Eastern Cape head of education department suspended over textbook delays, forfeiture of R200m grant

Many pupils were not provided with top-up textbooks since schools reopened in January. File photo.
Image: Eugene Coetzee

Eastern Cape premier Oscar Mabuyane has suspended the head of the department of education, Naledi Mbude, over the delay in delivering textbooks and the forfeiture of a R200m grant meant for school infrastructure.

Mabuyane informed Mbude, in a letter dated April 5, which TimesLIVE has seen, that she has been suspended on full pay “as a precautionary measure pending investigations at the department of education”.

This follows an order by the high court in Makhanda on March 15 instructing the department to ensure all pupils attending public schools in the province be provided with textbooks and stationery by the end of last month.

Pupils have not been provided with top-up textbooks since schools reopened in January. Top-up textbooks are used to replace those lost, damaged or stolen.

The court action was brought by Khula Development Forum, represented by the Legal Resources Centre.

While all learning teaching support materials had to be delivered by March 31, Sunday Times Daily reported on Monday that a snap survey by the National Professional Teachers’ Organisation of SA of 400 schools in the province revealed 113 of those that responded by last Friday had not received textbooks.

At least 26 of the 115 schools that did receive learning material complained about not being supplied with the correct quantity.

The department’s spokesperson Mali Mtima said until Tuesday, 4,855 of 4,932 schools had been supplied with top-up textbooks.

“Deliveries have reached 98.4% with 77 schools remaining,” he said.

He expected these textbooks to have been delivered to schools by midday on Tuesday.

In his letter Mabuyane made reference to a letter he addressed to Mbude dated March 30 and her response dated April 4. He informed her that “to ascertain the veracity of the allegations made, it is important that an investigator be allowed untrammelled access to all documents and personnel.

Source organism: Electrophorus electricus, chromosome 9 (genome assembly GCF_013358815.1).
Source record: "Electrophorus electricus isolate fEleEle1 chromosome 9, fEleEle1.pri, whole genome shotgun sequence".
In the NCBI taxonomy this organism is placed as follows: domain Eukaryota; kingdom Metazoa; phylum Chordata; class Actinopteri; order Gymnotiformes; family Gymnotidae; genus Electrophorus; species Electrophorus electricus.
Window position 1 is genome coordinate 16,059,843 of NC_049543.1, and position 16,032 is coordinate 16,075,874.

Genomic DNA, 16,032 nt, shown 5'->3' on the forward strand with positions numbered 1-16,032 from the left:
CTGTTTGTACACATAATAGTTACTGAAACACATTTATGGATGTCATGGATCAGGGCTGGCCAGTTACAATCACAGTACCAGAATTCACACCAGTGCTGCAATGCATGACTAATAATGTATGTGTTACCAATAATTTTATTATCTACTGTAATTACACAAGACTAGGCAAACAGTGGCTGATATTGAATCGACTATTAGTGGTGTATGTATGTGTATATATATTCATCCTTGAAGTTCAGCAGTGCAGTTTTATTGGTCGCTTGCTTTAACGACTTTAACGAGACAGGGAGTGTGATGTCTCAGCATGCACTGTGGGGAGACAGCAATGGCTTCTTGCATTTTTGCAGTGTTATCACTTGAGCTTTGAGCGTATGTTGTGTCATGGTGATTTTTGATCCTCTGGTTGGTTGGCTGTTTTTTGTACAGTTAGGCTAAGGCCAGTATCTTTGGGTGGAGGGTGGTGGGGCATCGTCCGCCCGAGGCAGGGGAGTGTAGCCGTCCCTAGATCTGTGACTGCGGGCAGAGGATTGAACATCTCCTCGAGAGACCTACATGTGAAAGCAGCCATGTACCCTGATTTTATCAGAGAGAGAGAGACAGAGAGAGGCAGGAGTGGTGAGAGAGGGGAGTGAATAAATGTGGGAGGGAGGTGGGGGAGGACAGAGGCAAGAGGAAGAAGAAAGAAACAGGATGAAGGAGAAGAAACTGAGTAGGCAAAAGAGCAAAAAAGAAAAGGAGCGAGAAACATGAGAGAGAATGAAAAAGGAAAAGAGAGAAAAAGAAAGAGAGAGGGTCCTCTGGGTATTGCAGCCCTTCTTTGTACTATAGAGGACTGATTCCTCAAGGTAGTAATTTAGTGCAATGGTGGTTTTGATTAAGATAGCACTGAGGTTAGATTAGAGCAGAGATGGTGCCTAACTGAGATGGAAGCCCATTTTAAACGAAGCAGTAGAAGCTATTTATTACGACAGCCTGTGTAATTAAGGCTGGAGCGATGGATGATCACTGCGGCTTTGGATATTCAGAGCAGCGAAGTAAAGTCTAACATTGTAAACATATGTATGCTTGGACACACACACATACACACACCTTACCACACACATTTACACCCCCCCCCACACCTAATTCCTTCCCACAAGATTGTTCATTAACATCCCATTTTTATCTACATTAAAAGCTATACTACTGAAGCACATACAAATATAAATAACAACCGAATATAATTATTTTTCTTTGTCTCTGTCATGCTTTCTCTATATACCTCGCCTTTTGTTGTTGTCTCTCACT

“The personnel must be free to co-operate with the investigator without actual or perceived fear of reprisal. As the premier, it is my prerogative to place any head of department on suspension.”

He told Mbude he considered her representations but was not convinced her continued presence in the department “will not hinder the investigation”.

TimesLIVE has been reliably informed that in his initial letter to Mbude, Mabuyane focused on the inability of the department to deliver textbooks and on the money lost to National Treasury from the infrastructure grant.

DA shadow MEC for education in the province Yusuf Cassim said in response to questions they raised during a portfolio committee meeting on Monday, Mbude revealed concerning issues in the department.

“Dr Mbude said she had discovered the department had been deliberately submitting manual orders for textbooks and stationery for years, delaying the payment for the said materials until the next financial year due to insufficient funds in the current budget.”

Cassim said this was a violation of the Public Finance Management Act.

“Dr Mbude also informed the committee that the reason the infrastructure budget has been underspent is due to significant irregular, fruitless and wasteful expenditure she has discovered in the infrastructure programme.”

He said Mbude indicated the department was conducting a full audit of infrastructure projects.

“She revealed audits for two districts had been completed and these had already uncovered several cases where there were huge discrepancies between what was paid for and what was actually delivered.”

She indicated the audit was being conducted because the auditor-general had found the department did not have an asset register, he said.

“Dr Mbude’s responses to our questions earlier this week have given a glimpse into the extent of the rot inside the department.”

In a previous statement, Cassim said the department forfeited R200m of its education infrastructure grant funding because it did not spend the money. This despite the fact that the province has 3,157 schools with poor sanitation, including 1,445 that use pit latrine toilets.

TimesLIVE tried contacting Mbude on three different cellphone numbers but all went to voicemail.

By Prega Govender


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